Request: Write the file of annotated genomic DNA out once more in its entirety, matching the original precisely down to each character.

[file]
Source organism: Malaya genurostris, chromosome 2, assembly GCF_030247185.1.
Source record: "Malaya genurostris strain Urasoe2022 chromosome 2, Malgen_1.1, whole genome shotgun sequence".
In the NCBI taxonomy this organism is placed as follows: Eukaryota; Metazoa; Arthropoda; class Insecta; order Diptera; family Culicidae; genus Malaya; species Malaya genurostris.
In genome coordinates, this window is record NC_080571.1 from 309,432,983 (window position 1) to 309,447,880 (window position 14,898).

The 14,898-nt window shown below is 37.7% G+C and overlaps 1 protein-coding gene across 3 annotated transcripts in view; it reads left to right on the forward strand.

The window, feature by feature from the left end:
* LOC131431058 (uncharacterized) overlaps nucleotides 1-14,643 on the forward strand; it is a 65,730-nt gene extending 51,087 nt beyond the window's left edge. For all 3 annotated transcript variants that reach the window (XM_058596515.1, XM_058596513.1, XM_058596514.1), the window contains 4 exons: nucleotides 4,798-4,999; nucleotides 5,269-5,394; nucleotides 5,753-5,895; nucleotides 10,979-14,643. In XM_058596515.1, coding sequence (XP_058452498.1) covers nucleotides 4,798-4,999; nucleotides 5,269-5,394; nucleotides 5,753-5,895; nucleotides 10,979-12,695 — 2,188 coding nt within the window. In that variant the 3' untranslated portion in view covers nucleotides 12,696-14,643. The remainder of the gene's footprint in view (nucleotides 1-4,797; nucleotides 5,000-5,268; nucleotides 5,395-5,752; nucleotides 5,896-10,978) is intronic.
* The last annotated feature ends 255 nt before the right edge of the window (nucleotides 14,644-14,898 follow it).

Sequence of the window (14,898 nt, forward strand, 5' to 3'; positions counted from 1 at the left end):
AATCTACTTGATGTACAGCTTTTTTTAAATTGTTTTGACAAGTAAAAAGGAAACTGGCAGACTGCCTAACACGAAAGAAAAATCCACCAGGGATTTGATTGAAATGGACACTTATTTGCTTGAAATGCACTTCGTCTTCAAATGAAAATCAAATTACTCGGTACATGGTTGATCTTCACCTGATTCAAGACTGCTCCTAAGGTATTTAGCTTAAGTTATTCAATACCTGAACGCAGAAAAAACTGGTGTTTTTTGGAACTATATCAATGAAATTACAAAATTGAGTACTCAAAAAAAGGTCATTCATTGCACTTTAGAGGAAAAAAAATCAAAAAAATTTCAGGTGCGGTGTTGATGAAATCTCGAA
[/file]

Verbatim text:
Source organism: Malaya genurostris, chromosome 2, assembly GCF_030247185.1.
Source record: "Malaya genurostris strain Urasoe2022 chromosome 2, Malgen_1.1, whole genome shotgun sequence".
In the NCBI taxonomy this organism is placed as follows: Eukaryota; Metazoa; Arthropoda; class Insecta; order Diptera; family Culicidae; genus Malaya; species Malaya genurostris.
In genome coordinates, this window is record NC_080571.1 from 309,432,983 (window position 1) to 309,447,880 (window position 14,898).

The 14,898-nt window shown below is 37.7% G+C and overlaps 1 protein-coding gene across 3 annotated transcripts in view; it reads left to right on the forward strand.

The window, feature by feature from the left end:
* LOC131431058 (uncharacterized) overlaps nucleotides 1-14,643 on the forward strand; it is a 65,730-nt gene extending 51,087 nt beyond the window's left edge. For all 3 annotated transcript variants that reach the window (XM_058596515.1, XM_058596513.1, XM_058596514.1), the window contains 4 exons: nucleotides 4,798-4,999; nucleotides 5,269-5,394; nucleotides 5,753-5,895; nucleotides 10,979-14,643. In XM_058596515.1, coding sequence (XP_058452498.1) covers nucleotides 4,798-4,999; nucleotides 5,269-5,394; nucleotides 5,753-5,895; nucleotides 10,979-12,695 — 2,188 coding nt within the window. In that variant the 3' untranslated portion in view covers nucleotides 12,696-14,643. The remainder of the gene's footprint in view (nucleotides 1-4,797; nucleotides 5,000-5,268; nucleotides 5,395-5,752; nucleotides 5,896-10,978) is intronic.
* The last annotated feature ends 255 nt before the right edge of the window (nucleotides 14,644-14,898 follow it).

Sequence of the window (14,898 nt, forward strand, 5' to 3'; positions counted from 1 at the left end):
AATCTACTTGATGTACAGCTTTTTTTAAATTGTTTTGACAAGTAAAAAGGAAACTGGCAGACTGCCTAACACGAAAGAAAAATCCACCAGGGATTTGATTGAAATGGACACTTATTTGCTTGAAATGCACTTCGTCTTCAAATGAAAATCAAATTACTCGGTACATGGTTGATCTTCACCTGATTCAAGACTGCTCCTAAGGTATTTAGCTTAAGTTATTCAATACCTGAACGCAGAAAAAACTGGTGTTTTTTGGAACTATATCAATGAAATTACAAAATTGAGTACTCAAAAAAAGGTCATTCATTGCACTTTAGAGGAAAAAAAATCAAAAAAATTTCAGGTGCGGTGTTGATGAAATCTCGAA